New Projects

Open-access journal, the future of banking, South-South migration, resilience in agriculture, and new roles for museums.

New Projects


The International Society for Scientometrics and Informetrics (ISSI) has ended its support for the Journal of Informetrics, owned by Elsevier, and launched a new journal, Quantitative Science Studies. The journal will be published jointly by ISSI and the MIT Press in compliance with fair and open access principles. The initial editorial board for QSS will be drawn from the former editorial board of JOI, all of whom resigned in January when Elsevier chose not to accept open access principles that call for journals to be owned by the scholarly community and for publishers to make citation data freely available. Learn more.


Researchers in Barcelona, Spain, will study the impact of the 2008 financial crisis on the banking and financial markets. With the support of the financial firm Citi, a research team at IESE Business School will focus on the impact of regulation and competition policy on business banking models.

Led by Xavier Vives, professor of economics and finance, the four-year project will explore technological transformation, regulatory change, and the effects of high-frequency trading. Researchers will study interactions between new-economy fintech companies and established financial institutions, as well as the impact of reforms such as the 2010 Dodd-Frank Act.


Coventry University in the United Kingdom will lead a new global research hub, which has been funded with £20 million (approximately US$26.2 million) from the Global Challenges Research Fund of the U.K. Research and Innovation (UKRI). The hub will support collaborations among the university’s Centre for Trust, Peace and Social Relations (CTPSR) and universities, governments, and nongovernmental organizations in 12 countries to study South–South migration across six global migratory routes. These routes connect Nepal and Malaysia, China and Ghana, Burkina Faso and Cote D’Ivoire, Ethiopia and South Africa, Haiti and Brazil, and Egypt and Jordan.

Researchers will investigate how South- South migration, estimated to account for nearly half of all international migration, contributes to the reduction of global poverty and inequality. “Migration is often associated with unsafe journeys, exploitation, and limited access to rights—particularly for young people, women, and the poorest in society,” says Heaven Crawley, an expert in international migration who will lead the hub’s network of partners. But migration also can “create a wealth of opportunities for developing regions by bringing knowledge, skills, and resources.”


A new initiative aims to make Florida’s agricultural supply chain more resilient to the effects of climate change. With the help of nearly US$400,000 in funding from the Walmart Foundation, researchers from the College of Arts, Sciences & Education and the College of Business at Florida International University in Miami will evaluate the supply chain for the state’s strawberry and tomato crops. They will examine factors such as crop rotations, irrigation, and fertilizer and pesticide application to identify environmentally sustainable and ethically responsible management strategies.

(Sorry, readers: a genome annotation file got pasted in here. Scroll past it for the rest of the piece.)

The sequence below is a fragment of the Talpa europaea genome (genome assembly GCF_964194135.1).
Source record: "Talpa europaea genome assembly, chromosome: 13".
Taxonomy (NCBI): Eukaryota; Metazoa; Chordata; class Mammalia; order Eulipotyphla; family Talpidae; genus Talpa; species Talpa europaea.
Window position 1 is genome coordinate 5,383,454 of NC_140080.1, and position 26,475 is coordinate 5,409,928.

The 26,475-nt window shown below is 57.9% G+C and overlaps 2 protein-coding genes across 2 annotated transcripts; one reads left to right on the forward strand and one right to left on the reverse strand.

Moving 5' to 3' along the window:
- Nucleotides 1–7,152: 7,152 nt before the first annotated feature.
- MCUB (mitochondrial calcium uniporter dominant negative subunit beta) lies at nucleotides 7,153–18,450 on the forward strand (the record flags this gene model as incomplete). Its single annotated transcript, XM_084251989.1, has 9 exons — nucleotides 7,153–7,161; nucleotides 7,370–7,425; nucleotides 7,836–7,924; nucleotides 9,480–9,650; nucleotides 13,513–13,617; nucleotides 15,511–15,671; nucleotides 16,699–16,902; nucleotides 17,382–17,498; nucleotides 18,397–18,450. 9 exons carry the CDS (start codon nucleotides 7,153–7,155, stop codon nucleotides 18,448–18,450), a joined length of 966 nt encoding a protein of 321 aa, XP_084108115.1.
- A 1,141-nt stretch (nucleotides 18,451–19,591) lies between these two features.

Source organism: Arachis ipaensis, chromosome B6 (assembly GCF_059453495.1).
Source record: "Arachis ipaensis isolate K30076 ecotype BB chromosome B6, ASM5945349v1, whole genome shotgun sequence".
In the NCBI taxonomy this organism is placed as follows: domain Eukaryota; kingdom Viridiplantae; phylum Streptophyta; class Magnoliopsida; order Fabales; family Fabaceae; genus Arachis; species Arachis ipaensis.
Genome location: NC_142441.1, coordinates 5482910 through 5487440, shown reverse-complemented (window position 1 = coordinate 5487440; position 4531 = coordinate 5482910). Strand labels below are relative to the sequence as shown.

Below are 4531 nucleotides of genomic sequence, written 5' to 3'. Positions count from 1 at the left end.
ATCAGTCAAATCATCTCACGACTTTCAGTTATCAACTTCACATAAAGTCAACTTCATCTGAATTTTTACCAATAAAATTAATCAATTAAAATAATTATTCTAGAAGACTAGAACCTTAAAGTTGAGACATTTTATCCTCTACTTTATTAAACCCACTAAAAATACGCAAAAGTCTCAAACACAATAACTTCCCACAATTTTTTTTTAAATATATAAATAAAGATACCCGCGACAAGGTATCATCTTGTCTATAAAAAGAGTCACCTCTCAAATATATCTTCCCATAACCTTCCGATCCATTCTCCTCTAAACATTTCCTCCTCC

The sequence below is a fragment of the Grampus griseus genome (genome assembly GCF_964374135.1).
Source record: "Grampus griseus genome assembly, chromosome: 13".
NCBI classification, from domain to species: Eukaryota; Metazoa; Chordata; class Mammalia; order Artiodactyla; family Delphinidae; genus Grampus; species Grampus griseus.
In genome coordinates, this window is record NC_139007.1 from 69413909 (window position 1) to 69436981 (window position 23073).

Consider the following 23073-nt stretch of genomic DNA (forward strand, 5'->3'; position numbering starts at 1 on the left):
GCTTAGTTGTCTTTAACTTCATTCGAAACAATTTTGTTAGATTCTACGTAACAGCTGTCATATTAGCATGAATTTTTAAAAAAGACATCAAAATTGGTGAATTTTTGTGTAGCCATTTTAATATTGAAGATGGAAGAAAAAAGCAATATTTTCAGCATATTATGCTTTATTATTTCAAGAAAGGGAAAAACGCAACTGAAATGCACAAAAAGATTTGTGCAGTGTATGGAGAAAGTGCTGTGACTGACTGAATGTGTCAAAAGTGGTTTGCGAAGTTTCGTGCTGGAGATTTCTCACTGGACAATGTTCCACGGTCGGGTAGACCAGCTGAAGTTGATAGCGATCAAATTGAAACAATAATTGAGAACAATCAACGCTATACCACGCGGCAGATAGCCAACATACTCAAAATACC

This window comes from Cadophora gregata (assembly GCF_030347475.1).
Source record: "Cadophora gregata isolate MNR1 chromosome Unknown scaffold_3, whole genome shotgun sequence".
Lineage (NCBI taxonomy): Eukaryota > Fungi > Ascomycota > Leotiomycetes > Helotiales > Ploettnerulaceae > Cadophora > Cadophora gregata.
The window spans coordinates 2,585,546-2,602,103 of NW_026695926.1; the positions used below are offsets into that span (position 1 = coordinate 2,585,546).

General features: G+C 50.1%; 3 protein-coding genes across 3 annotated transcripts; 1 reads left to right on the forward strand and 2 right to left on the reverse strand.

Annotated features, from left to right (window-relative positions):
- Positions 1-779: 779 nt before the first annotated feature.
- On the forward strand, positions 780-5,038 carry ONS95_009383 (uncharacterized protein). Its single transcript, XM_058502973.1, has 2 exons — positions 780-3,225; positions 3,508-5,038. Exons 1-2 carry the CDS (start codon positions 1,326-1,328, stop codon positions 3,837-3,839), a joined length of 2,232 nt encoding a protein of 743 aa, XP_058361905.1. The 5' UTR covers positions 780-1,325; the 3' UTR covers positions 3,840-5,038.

Researchers in environmental economics and business will interview farmers, farm workers, and representatives of farm worker service organizations—along with shippers, wholesalers, retailers, and financers. The goal is to understand the challenges affecting them and help the state’s agricultural industry better adapt to droughts, floods, disease, pest infestations, and other consequences of climate change.


Academics at the University of Exeter in England will work with leaders in the entertainment and education sectors to reimagine the museum visitor experience. U.K. Research and Innovation is also partially supporting this project with £4 million (US$5.2 million); an additional £1.7 million ($2.2 million) will come from private investment.

Led by creative content studio Factory 42, a consortium of academics and practitioners will use technology and storytelling to create immersive museum experiences. Other members of the consortium include Almeida Theatre Company, the Natural History Museum, the Science Museum Group, Sky UK, Magic Leap, Intu, and Pearson Education. The University of Exeter Business School’s Centre for Simulation, Analytics and Modelling and the university’s College of Humanities Centre for Intermedia and Creative Technology are also involved.

Participants will create two multisensory adventure experiences, one for the Natural History Museum, and the other for the Science Museum. Within these games, visitors will play the role of detectives who interact with digital characters, from velociraptors to androids. The objective is to create mixed-reality experiences that will increase audiences’ understanding of science, history, and the natural world.